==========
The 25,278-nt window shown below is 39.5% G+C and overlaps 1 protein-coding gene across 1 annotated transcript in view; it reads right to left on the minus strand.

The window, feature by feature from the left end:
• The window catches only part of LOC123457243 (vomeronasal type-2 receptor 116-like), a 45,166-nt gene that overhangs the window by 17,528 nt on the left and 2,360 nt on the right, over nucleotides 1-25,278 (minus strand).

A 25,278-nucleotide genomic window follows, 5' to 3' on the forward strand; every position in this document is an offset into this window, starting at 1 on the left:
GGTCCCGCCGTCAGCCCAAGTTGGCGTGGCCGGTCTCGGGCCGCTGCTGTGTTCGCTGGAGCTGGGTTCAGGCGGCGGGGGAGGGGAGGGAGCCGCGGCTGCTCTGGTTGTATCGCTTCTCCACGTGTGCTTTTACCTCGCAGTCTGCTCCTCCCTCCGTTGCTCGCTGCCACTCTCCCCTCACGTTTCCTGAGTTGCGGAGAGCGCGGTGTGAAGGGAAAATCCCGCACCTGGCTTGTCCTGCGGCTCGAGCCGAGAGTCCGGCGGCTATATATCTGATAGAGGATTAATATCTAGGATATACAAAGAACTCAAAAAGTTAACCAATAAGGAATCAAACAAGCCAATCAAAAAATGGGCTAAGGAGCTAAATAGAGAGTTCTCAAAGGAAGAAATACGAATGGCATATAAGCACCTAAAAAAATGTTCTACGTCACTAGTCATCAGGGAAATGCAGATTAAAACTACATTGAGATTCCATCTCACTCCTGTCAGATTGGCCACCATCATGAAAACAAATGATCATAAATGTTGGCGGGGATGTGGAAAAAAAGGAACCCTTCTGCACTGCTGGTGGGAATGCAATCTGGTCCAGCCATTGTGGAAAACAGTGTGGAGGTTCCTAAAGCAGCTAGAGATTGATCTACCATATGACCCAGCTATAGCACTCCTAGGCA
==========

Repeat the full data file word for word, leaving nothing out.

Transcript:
The 25,278-nt window shown below is 39.5% G+C and overlaps 1 protein-coding gene across 1 annotated transcript in view; it reads right to left on the minus strand.

The window, feature by feature from the left end:
• The window catches only part of LOC123457243 (vomeronasal type-2 receptor 116-like), a 45,166-nt gene that overhangs the window by 17,528 nt on the left and 2,360 nt on the right, over nucleotides 1-25,278 (minus strand).

A 25,278-nucleotide genomic window follows, 5' to 3' on the forward strand; every position in this document is an offset into this window, starting at 1 on the left:
GGTCCCGCCGTCAGCCCAAGTTGGCGTGGCCGGTCTCGGGCCGCTGCTGTGTTCGCTGGAGCTGGGTTCAGGCGGCGGGGGAGGGGAGGGAGCCGCGGCTGCTCTGGTTGTATCGCTTCTCCACGTGTGCTTTTACCTCGCAGTCTGCTCCTCCCTCCGTTGCTCGCTGCCACTCTCCCCTCACGTTTCCTGAGTTGCGGAGAGCGCGGTGTGAAGGGAAAATCCCGCACCTGGCTTGTCCTGCGGCTCGAGCCGAGAGTCCGGCGGCTATATATCTGATAGAGGATTAATATCTAGGATATACAAAGAACTCAAAAAGTTAACCAATAAGGAATCAAACAAGCCAATCAAAAAATGGGCTAAGGAGCTAAATAGAGAGTTCTCAAAGGAAGAAATACGAATGGCATATAAGCACCTAAAAAAATGTTCTACGTCACTAGTCATCAGGGAAATGCAGATTAAAACTACATTGAGATTCCATCTCACTCCTGTCAGATTGGCCACCATCATGAAAACAAATGATCATAAATGTTGGCGGGGATGTGGAAAAAAAGGAACCCTTCTGCACTGCTGGTGGGAATGCAATCTGGTCCAGCCATTGTGGAAAACAGTGTGGAGGTTCCTAAAGCAGCTAGAGATTGATCTACCATATGACCCAGCTATAGCACTCCTAGGCA